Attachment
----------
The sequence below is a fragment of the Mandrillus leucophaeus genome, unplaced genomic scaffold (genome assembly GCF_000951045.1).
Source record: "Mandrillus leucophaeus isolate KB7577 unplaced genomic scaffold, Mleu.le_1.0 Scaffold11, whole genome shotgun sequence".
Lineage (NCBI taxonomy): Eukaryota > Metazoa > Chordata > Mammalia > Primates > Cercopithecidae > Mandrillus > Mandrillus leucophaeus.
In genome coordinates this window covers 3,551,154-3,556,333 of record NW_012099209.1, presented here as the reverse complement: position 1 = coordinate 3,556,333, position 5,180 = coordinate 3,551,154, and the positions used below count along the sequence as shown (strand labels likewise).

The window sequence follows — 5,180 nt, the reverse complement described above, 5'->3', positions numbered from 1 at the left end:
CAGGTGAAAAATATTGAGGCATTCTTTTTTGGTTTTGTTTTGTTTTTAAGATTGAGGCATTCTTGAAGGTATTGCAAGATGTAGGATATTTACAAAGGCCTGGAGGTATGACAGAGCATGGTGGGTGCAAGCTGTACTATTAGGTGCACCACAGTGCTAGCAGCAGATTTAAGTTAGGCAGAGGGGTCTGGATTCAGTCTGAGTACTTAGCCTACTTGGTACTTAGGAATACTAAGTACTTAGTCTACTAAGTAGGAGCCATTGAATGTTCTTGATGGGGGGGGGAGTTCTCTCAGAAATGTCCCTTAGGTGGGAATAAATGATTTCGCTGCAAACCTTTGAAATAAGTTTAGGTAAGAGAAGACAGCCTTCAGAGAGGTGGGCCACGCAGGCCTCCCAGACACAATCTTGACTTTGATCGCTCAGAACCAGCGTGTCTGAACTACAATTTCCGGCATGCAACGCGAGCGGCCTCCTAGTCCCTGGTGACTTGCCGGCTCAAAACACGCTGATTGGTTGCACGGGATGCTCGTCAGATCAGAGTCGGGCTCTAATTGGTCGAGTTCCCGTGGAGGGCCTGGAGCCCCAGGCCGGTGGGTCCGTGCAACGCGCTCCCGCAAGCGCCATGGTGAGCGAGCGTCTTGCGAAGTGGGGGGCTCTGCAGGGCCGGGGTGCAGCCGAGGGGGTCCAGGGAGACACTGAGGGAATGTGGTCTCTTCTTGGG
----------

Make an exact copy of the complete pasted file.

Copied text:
The sequence below is a fragment of the Mandrillus leucophaeus genome, unplaced genomic scaffold (genome assembly GCF_000951045.1).
Source record: "Mandrillus leucophaeus isolate KB7577 unplaced genomic scaffold, Mleu.le_1.0 Scaffold11, whole genome shotgun sequence".
Lineage (NCBI taxonomy): Eukaryota > Metazoa > Chordata > Mammalia > Primates > Cercopithecidae > Mandrillus > Mandrillus leucophaeus.
In genome coordinates this window covers 3,551,154-3,556,333 of record NW_012099209.1, presented here as the reverse complement: position 1 = coordinate 3,556,333, position 5,180 = coordinate 3,551,154, and the positions used below count along the sequence as shown (strand labels likewise).

The window sequence follows — 5,180 nt, the reverse complement described above, 5'->3', positions numbered from 1 at the left end:
CAGGTGAAAAATATTGAGGCATTCTTTTTTGGTTTTGTTTTGTTTTTAAGATTGAGGCATTCTTGAAGGTATTGCAAGATGTAGGATATTTACAAAGGCCTGGAGGTATGACAGAGCATGGTGGGTGCAAGCTGTACTATTAGGTGCACCACAGTGCTAGCAGCAGATTTAAGTTAGGCAGAGGGGTCTGGATTCAGTCTGAGTACTTAGCCTACTTGGTACTTAGGAATACTAAGTACTTAGTCTACTAAGTAGGAGCCATTGAATGTTCTTGATGGGGGGGGGAGTTCTCTCAGAAATGTCCCTTAGGTGGGAATAAATGATTTCGCTGCAAACCTTTGAAATAAGTTTAGGTAAGAGAAGACAGCCTTCAGAGAGGTGGGCCACGCAGGCCTCCCAGACACAATCTTGACTTTGATCGCTCAGAACCAGCGTGTCTGAACTACAATTTCCGGCATGCAACGCGAGCGGCCTCCTAGTCCCTGGTGACTTGCCGGCTCAAAACACGCTGATTGGTTGCACGGGATGCTCGTCAGATCAGAGTCGGGCTCTAATTGGTCGAGTTCCCGTGGAGGGCCTGGAGCCCCAGGCCGGTGGGTCCGTGCAACGCGCTCCCGCAAGCGCCATGGTGAGCGAGCGTCTTGCGAAGTGGGGGGCTCTGCAGGGCCGGGGTGCAGCCGAGGGGGTCCAGGGAGACACTGAGGGAATGTGGTCTCTTCTTGGG